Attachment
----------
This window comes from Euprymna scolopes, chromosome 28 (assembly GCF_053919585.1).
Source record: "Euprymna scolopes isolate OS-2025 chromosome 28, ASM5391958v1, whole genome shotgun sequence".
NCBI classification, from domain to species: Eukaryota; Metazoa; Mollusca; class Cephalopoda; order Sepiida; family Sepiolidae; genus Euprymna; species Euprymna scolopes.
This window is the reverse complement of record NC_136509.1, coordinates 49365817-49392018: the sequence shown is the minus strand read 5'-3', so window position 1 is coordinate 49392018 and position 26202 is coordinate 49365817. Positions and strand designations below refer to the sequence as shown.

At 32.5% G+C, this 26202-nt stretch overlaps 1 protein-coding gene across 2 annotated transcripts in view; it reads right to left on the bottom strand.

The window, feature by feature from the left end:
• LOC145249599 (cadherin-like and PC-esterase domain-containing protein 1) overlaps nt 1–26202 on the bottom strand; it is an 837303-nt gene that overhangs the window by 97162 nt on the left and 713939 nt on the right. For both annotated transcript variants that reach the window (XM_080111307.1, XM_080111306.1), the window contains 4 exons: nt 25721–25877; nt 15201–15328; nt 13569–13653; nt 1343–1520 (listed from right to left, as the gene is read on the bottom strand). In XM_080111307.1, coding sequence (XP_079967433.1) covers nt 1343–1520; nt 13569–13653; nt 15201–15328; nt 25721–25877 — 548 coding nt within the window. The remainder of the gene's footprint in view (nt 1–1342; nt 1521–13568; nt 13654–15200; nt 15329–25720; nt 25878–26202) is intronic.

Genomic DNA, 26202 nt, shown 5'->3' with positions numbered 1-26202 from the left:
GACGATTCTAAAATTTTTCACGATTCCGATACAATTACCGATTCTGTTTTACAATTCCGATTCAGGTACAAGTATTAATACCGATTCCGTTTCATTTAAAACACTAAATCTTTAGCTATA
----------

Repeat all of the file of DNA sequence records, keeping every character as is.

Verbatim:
This window comes from Euprymna scolopes, chromosome 28 (assembly GCF_053919585.1).
Source record: "Euprymna scolopes isolate OS-2025 chromosome 28, ASM5391958v1, whole genome shotgun sequence".
NCBI classification, from domain to species: Eukaryota; Metazoa; Mollusca; class Cephalopoda; order Sepiida; family Sepiolidae; genus Euprymna; species Euprymna scolopes.
This window is the reverse complement of record NC_136509.1, coordinates 49365817-49392018: the sequence shown is the minus strand read 5'-3', so window position 1 is coordinate 49392018 and position 26202 is coordinate 49365817. Positions and strand designations below refer to the sequence as shown.

At 32.5% G+C, this 26202-nt stretch overlaps 1 protein-coding gene across 2 annotated transcripts in view; it reads right to left on the bottom strand.

The window, feature by feature from the left end:
• LOC145249599 (cadherin-like and PC-esterase domain-containing protein 1) overlaps nt 1–26202 on the bottom strand; it is an 837303-nt gene that overhangs the window by 97162 nt on the left and 713939 nt on the right. For both annotated transcript variants that reach the window (XM_080111307.1, XM_080111306.1), the window contains 4 exons: nt 25721–25877; nt 15201–15328; nt 13569–13653; nt 1343–1520 (listed from right to left, as the gene is read on the bottom strand). In XM_080111307.1, coding sequence (XP_079967433.1) covers nt 1343–1520; nt 13569–13653; nt 15201–15328; nt 25721–25877 — 548 coding nt within the window. The remainder of the gene's footprint in view (nt 1–1342; nt 1521–13568; nt 13654–15200; nt 15329–25720; nt 25878–26202) is intronic.

Genomic DNA, 26202 nt, shown 5'->3' with positions numbered 1-26202 from the left:
GACGATTCTAAAATTTTTCACGATTCCGATACAATTACCGATTCTGTTTTACAATTCCGATTCAGGTACAAGTATTAATACCGATTCCGTTTCATTTAAAACACTAAATCTTTAGCTATA